There is one item on here though that kind of stood out to me more than the others. The Hornmann's Original Flower Growth, with the original cost listed at $3000.00. Ladies and Gentleman, I think I've got this one covered, below is what I believe is a photo of that very prop. It resides in the collection of Ken Klosterman today. I took a photo of it when I was there because I was quite struck with the fact that Houdini had a Flower Growth in his show. It's quite the piece. I wish I knew where Kellar's Spirit Cabinet and the DeKolta Die were today. Of course there are a couple of Sub Trunks out there in various collections, as well as Straight Jackets. Oh, I'm also wondering how many MilkCan Escapes there were. I know of at least three. One is in Copperfield's Collection, One is in the Lund Collection which is currently on display at the Houdini-Art& Magic exhibition. The third is one I saw a few years ago on Ebay, which looked like it may have been a prototype, it had a similar shape but it was smaller than the other cans.
At any rate, please enjoy this picture of Houdini's Flower Growth, original cost $3000.
I have seen this poster in many Houdini books in the past, but I've never really taken a good look at it until recently. It's clearly a different routine for Houdini, but not one he seems to have kept. It dates to 1906 when Houdini finished a run in Boston in March of that year. He decided to take out a show of his own along with several other acts in the line-up. His feature, The Prison Cell & Barrel Mystery along with some handcuff escapes. He closed the show in May of the same year, so it had a VERY short run.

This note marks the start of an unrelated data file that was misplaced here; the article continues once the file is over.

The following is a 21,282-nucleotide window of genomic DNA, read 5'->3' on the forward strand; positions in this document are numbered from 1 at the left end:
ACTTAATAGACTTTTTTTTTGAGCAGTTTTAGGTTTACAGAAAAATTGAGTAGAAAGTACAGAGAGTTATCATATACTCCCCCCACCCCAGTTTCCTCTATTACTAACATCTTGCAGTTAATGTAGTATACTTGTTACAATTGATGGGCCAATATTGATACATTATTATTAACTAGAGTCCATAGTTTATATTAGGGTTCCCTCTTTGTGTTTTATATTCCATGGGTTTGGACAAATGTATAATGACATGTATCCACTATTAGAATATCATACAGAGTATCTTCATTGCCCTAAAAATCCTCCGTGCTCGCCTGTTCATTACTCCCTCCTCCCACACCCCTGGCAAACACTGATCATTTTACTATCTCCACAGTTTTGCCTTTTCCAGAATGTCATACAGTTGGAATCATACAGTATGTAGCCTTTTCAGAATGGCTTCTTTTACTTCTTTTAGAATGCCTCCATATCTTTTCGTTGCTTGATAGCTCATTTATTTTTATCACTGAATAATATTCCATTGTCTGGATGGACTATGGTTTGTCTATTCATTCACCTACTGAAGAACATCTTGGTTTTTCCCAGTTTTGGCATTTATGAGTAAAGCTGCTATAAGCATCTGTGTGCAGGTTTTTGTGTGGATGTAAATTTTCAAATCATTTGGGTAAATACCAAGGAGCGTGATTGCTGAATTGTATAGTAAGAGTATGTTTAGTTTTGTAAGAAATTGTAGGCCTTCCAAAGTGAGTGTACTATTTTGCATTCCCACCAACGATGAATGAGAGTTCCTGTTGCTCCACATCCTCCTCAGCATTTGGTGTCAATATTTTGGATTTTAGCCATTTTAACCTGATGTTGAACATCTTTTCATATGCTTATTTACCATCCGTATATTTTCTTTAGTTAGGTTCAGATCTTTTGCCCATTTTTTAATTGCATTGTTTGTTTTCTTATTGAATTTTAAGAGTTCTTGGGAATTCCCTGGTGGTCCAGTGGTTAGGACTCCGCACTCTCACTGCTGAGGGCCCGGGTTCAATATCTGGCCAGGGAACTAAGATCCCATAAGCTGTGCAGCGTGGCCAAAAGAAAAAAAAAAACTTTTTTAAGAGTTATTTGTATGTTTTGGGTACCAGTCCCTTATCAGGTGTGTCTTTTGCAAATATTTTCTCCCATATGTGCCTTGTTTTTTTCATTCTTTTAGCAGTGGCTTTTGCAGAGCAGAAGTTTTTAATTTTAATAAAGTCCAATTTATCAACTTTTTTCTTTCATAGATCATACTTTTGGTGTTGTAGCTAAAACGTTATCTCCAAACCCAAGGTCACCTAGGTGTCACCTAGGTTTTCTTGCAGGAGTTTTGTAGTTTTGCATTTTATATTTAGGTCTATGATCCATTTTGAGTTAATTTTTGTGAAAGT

The description at the bottom of the poster gives away the effect which seems to be identical to the Metamorphosis/Sub Trunk, except with different props. In 'Houdini-The Key' Pat Culliton mentions that Houdini got this barrel from his former partner Jacob Hyman.
Mike Caveney and Stan Allen used to perform the Sub/Trunk years ago using a barrel as well. I don't think they did the 'prison cell' part, they just used a curtain.
I just read in an old issue of the Sphinx Volume 38 and article by Hardeen. He says that at one time he performed as Theo Houdini doing a Barrel Escape. Houdini asked him to change his name and came up with Hardeen for his brother so it wouldn't be confusing to audiences. I wonder if the Barrel Escape was from the routine above?
UPDATE: There is apparently a second Prison Cell & Barrel Mystery Poster. This one is a three sheet poster. It can be seen in the photo below, however it is on the far right hand side. I don't think this poster survives today however. There are also no complete frontal images of the poster, only this angled shot. Perhaps one day it will turn up.